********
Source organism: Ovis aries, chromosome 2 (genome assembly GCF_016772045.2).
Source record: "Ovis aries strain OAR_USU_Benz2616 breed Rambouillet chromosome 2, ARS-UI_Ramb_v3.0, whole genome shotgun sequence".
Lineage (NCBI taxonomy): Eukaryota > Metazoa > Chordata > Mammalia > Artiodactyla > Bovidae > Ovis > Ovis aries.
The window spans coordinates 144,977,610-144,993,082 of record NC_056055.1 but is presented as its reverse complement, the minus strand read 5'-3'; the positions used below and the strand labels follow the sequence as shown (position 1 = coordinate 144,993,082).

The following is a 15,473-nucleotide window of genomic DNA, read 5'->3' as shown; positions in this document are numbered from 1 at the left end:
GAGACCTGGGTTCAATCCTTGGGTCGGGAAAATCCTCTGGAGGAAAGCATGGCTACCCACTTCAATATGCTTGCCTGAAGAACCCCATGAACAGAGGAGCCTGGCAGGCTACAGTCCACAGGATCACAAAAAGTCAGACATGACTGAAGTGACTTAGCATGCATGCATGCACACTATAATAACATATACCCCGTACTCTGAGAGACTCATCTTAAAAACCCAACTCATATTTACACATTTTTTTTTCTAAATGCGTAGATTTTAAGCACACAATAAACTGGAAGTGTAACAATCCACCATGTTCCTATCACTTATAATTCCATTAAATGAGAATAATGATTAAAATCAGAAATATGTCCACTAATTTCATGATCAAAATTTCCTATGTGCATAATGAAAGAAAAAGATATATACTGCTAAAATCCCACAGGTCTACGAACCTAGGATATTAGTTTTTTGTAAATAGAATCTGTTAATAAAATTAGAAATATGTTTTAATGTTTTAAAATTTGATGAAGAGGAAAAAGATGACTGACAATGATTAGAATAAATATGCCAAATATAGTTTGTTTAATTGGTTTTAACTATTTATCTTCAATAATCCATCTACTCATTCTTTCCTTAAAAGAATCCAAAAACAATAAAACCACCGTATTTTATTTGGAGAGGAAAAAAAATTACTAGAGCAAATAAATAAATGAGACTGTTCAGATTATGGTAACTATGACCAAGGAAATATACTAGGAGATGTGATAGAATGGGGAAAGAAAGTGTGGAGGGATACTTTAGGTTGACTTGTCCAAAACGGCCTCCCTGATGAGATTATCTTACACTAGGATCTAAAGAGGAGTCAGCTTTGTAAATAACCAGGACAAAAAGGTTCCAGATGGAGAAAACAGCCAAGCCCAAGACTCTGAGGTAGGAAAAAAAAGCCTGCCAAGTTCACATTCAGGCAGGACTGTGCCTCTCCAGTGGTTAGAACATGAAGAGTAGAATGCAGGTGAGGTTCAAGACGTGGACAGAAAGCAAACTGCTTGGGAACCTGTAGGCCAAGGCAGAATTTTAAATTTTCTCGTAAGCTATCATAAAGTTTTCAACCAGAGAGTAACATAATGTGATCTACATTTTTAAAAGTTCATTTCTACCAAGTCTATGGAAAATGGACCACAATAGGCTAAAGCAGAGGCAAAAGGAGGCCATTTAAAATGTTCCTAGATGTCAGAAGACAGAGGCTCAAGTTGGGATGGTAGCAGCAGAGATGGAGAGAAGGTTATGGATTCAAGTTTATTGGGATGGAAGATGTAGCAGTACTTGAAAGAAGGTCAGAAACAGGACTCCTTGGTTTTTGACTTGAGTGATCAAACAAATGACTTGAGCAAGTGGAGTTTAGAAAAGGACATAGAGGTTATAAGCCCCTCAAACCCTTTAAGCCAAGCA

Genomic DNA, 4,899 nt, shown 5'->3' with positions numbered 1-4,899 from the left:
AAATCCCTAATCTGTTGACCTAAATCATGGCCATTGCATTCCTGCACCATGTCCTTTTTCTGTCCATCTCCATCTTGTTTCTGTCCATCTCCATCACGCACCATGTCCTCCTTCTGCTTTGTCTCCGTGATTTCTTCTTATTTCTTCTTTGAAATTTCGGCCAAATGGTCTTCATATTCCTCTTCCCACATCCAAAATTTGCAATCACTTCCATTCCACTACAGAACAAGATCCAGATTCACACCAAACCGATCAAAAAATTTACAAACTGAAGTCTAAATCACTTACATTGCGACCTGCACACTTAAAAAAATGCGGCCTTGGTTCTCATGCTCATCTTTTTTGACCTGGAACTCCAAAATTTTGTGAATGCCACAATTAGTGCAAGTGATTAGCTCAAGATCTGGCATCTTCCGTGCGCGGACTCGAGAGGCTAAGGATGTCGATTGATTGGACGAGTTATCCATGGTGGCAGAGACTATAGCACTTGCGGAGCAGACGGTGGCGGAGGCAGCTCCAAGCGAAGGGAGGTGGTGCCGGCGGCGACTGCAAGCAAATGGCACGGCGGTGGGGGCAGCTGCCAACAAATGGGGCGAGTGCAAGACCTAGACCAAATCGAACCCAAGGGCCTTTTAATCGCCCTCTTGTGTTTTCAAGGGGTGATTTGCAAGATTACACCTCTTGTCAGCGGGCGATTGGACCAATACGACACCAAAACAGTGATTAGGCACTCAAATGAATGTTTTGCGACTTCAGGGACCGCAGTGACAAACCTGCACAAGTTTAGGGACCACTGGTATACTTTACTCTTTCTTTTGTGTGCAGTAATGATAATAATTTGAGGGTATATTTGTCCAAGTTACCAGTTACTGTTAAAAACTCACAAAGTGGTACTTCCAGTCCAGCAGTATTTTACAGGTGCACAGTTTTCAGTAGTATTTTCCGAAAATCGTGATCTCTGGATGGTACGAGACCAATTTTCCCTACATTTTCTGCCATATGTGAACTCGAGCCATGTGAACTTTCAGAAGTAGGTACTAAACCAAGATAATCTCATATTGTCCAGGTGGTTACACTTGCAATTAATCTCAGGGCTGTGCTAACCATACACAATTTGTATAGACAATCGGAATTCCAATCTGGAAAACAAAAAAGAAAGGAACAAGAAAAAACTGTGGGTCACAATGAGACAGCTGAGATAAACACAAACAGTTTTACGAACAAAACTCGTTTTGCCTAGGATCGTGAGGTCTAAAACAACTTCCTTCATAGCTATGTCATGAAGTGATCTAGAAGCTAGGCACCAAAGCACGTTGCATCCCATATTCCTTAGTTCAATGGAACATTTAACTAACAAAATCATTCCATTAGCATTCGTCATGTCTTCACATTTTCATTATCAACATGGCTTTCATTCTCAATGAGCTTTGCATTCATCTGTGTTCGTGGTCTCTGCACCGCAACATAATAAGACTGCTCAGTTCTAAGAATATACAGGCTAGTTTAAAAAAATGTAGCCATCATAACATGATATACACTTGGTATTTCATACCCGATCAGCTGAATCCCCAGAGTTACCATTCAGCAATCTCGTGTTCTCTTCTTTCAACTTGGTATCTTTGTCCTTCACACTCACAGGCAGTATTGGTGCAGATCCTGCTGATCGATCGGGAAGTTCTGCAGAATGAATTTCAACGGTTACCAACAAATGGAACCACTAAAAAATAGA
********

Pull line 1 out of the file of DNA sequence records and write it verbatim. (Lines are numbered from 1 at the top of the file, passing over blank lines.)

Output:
Source organism: Ovis aries, chromosome 2 (genome assembly GCF_016772045.2).